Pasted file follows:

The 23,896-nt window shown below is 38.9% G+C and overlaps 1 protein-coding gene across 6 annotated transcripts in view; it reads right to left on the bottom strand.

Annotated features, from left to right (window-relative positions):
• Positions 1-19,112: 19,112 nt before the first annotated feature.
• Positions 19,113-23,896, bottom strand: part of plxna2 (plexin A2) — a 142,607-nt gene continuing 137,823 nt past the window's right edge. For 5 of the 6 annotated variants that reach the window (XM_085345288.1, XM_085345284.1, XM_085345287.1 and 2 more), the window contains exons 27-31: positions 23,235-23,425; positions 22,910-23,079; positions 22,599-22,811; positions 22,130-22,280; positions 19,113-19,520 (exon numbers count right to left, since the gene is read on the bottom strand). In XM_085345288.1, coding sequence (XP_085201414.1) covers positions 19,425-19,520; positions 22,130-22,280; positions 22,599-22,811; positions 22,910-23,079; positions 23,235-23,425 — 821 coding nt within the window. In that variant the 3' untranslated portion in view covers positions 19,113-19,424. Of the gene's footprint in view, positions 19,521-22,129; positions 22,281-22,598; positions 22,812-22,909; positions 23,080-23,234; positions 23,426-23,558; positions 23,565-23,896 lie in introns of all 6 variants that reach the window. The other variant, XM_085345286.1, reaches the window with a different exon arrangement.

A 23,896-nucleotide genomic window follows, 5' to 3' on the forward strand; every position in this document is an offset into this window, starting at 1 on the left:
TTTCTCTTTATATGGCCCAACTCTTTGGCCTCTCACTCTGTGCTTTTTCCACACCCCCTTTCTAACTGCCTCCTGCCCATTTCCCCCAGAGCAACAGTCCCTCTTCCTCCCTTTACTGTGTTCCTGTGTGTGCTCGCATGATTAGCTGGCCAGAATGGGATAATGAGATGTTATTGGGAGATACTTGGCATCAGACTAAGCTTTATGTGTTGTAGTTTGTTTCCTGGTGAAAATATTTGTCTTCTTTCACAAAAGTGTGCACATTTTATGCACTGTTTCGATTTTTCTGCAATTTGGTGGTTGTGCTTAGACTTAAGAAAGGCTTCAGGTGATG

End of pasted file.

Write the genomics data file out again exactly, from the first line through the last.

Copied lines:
The 23,896-nt window shown below is 38.9% G+C and overlaps 1 protein-coding gene across 6 annotated transcripts in view; it reads right to left on the bottom strand.

Annotated features, from left to right (window-relative positions):
• Positions 1-19,112: 19,112 nt before the first annotated feature.
• Positions 19,113-23,896, bottom strand: part of plxna2 (plexin A2) — a 142,607-nt gene continuing 137,823 nt past the window's right edge. For 5 of the 6 annotated variants that reach the window (XM_085345288.1, XM_085345284.1, XM_085345287.1 and 2 more), the window contains exons 27-31: positions 23,235-23,425; positions 22,910-23,079; positions 22,599-22,811; positions 22,130-22,280; positions 19,113-19,520 (exon numbers count right to left, since the gene is read on the bottom strand). In XM_085345288.1, coding sequence (XP_085201414.1) covers positions 19,425-19,520; positions 22,130-22,280; positions 22,599-22,811; positions 22,910-23,079; positions 23,235-23,425 — 821 coding nt within the window. In that variant the 3' untranslated portion in view covers positions 19,113-19,424. Of the gene's footprint in view, positions 19,521-22,129; positions 22,281-22,598; positions 22,812-22,909; positions 23,080-23,234; positions 23,426-23,558; positions 23,565-23,896 lie in introns of all 6 variants that reach the window. The other variant, XM_085345286.1, reaches the window with a different exon arrangement.

A 23,896-nucleotide genomic window follows, 5' to 3' on the forward strand; every position in this document is an offset into this window, starting at 1 on the left:
TTTCTCTTTATATGGCCCAACTCTTTGGCCTCTCACTCTGTGCTTTTTCCACACCCCCTTTCTAACTGCCTCCTGCCCATTTCCCCCAGAGCAACAGTCCCTCTTCCTCCCTTTACTGTGTTCCTGTGTGTGCTCGCATGATTAGCTGGCCAGAATGGGATAATGAGATGTTATTGGGAGATACTTGGCATCAGACTAAGCTTTATGTGTTGTAGTTTGTTTCCTGGTGAAAATATTTGTCTTCTTTCACAAAAGTGTGCACATTTTATGCACTGTTTCGATTTTTCTGCAATTTGGTGGTTGTGCTTAGACTTAAGAAAGGCTTCAGGTGATG